Though a compelling argument that sheds light on Faulkner’s possible prejudices and alignment with the aristocratic “Old South,” Meyerson and Neilson fail to mention one of the major features of the Burden family narrative. While they did originate in New England, Joanna’s grandfather left home at age 12, traveling immense distances before settling in California for a time. After making his way back East, he marries “...the daughter of a family of Hugenot stock which had emigrated from Carolina by way of Kentucky” (LIA, 241). His own lengthy journey, coupled with his marriage to a Southern woman, complicates the characterization of Calvin as a “Yankee.” Additionally, the text states:

“There was no Unitarian meetinghouse available, and Burden could not read the English bible. But he had learned to read in Spanish from the priests in California, and as soon as the child could walk Burden (he pronounced it Burden now…) began to read to the child in Spanish from the book which he had brought with him from California…” (LIA, 242)

In this passage, two significant features point to Calvin’s removal and isolation from his New England upbringing. First, he actually changes his name upon settling down, and second, he attempts to educate his child in Spanish—hardly a “Yankee” language. Joanna’s father follows a similar trajectory, wandering as far as Mexico and even marrying a “Spanish” woman. These forays into the Southwest disrupt the standard North-South binary of anti-carpetbagger sentiment. If Faulkner’s aim was simply to depict carpetbaggers as fanatical and ridiculous, he could easily have created a more direct back story for the Burden family. The influence of Spanish and Mexican cultures on the family at large sets them apart from the popular carpetbagger stereotype.

Faulkner’s ambivalence about the carpetbagger legacy and racial tension in general is ultimately exposed through Joanna’s discussion of the “curse” on both races. She recalls a conversation with her father: “‘The curse of the black race is God’s curse. But the curse of the white race is the black man who will be forever God’s chosen own because He once cursed him’” (LIA, 253). The intentionally convoluted wording here emphasizes the complexity of the situation. Though many southerners eventually came to accept the end of slavery, the widespread failures of Reconstruction were hard to ignore. Coupled with anxieties about Communism and Fascism abroad, it is not surprising that many regarded Northern intrusion with hostility. Rather than accepting the possibility that families like the Burdens simply held strong opinions about civil rights, these outsiders were associated with various forms of deviancy. The text itself works out many of these fears and anxieties, and demonstrates Faulkner’s own skeptical but nuanced attitude towards the legacy of carpetbaggers.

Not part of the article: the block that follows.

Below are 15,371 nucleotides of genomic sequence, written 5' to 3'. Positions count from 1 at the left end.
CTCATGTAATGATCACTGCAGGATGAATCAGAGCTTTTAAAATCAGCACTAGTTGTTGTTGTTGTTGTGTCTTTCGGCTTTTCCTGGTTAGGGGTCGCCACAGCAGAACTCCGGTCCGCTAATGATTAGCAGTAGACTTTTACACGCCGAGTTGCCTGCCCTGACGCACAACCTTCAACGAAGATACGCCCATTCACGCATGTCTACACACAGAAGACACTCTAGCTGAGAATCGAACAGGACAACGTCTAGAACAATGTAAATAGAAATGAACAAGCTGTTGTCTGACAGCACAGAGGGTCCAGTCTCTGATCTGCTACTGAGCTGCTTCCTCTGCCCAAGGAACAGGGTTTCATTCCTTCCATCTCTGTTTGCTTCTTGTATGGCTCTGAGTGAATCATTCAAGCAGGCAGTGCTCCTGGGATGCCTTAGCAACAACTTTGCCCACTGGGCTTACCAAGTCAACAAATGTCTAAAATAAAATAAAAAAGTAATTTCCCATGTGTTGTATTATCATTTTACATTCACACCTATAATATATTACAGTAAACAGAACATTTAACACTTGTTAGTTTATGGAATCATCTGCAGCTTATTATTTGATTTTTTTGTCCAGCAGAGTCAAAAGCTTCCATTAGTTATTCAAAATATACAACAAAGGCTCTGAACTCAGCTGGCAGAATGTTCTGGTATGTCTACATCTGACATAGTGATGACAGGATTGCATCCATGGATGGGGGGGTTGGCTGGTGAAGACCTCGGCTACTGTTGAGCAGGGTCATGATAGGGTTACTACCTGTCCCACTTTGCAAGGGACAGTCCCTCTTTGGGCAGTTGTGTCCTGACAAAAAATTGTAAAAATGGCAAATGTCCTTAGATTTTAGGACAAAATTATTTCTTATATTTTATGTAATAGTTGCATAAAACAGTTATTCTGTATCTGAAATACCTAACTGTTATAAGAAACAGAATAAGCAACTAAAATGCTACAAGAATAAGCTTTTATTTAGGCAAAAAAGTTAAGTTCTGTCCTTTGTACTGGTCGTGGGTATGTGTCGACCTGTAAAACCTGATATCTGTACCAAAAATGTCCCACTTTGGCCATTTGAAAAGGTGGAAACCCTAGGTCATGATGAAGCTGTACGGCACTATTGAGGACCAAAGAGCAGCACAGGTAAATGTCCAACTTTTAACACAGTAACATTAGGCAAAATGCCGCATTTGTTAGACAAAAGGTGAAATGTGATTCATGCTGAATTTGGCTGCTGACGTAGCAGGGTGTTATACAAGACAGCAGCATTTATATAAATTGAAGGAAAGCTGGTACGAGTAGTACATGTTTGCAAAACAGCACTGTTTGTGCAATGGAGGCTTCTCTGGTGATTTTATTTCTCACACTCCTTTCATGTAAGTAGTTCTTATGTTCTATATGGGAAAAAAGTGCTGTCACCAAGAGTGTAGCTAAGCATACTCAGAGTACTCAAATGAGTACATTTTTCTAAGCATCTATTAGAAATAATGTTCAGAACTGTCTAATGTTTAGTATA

–Bill Keane

Works Cited
Faulkner, William. Light in August. New York: Vintage International, 1985.

Foner, Eric. A Short History of Reconstruction: 1863-1867. New York: Harper Perennial, 1990.

Meyerson, Gregory and Neilson, Jim. “Pulp Fiction: The Aesthetics of Anti-Radicalism in William Faulkner’s Light in August.” Science and Society. New York: Guilford Press, January 2008. Vol. 72, Iss. 1; pg. 11, 31 pgs.